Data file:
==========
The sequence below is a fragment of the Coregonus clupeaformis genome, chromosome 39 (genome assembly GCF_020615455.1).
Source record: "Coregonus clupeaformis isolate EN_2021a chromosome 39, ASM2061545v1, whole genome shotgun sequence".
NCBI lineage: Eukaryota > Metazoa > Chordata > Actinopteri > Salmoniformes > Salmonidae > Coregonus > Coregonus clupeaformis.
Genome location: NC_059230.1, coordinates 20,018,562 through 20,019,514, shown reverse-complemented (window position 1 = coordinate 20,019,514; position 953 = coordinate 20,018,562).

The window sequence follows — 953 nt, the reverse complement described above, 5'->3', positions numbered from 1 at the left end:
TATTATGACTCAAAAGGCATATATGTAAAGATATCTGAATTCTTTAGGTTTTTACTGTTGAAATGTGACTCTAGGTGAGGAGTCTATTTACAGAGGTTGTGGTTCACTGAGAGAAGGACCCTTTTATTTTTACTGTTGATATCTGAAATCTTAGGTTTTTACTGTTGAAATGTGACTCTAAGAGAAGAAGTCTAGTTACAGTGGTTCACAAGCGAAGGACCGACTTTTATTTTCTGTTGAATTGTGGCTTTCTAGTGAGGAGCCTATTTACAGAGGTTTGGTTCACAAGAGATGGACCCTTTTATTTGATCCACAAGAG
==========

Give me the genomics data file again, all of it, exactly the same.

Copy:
The sequence below is a fragment of the Coregonus clupeaformis genome, chromosome 39 (genome assembly GCF_020615455.1).
Source record: "Coregonus clupeaformis isolate EN_2021a chromosome 39, ASM2061545v1, whole genome shotgun sequence".
NCBI lineage: Eukaryota > Metazoa > Chordata > Actinopteri > Salmoniformes > Salmonidae > Coregonus > Coregonus clupeaformis.
Genome location: NC_059230.1, coordinates 20,018,562 through 20,019,514, shown reverse-complemented (window position 1 = coordinate 20,019,514; position 953 = coordinate 20,018,562).

The window sequence follows — 953 nt, the reverse complement described above, 5'->3', positions numbered from 1 at the left end:
TATTATGACTCAAAAGGCATATATGTAAAGATATCTGAATTCTTTAGGTTTTTACTGTTGAAATGTGACTCTAGGTGAGGAGTCTATTTACAGAGGTTGTGGTTCACTGAGAGAAGGACCCTTTTATTTTTACTGTTGATATCTGAAATCTTAGGTTTTTACTGTTGAAATGTGACTCTAAGAGAAGAAGTCTAGTTACAGTGGTTCACAAGCGAAGGACCGACTTTTATTTTCTGTTGAATTGTGGCTTTCTAGTGAGGAGCCTATTTACAGAGGTTTGGTTCACAAGAGATGGACCCTTTTATTTGATCCACAAGAG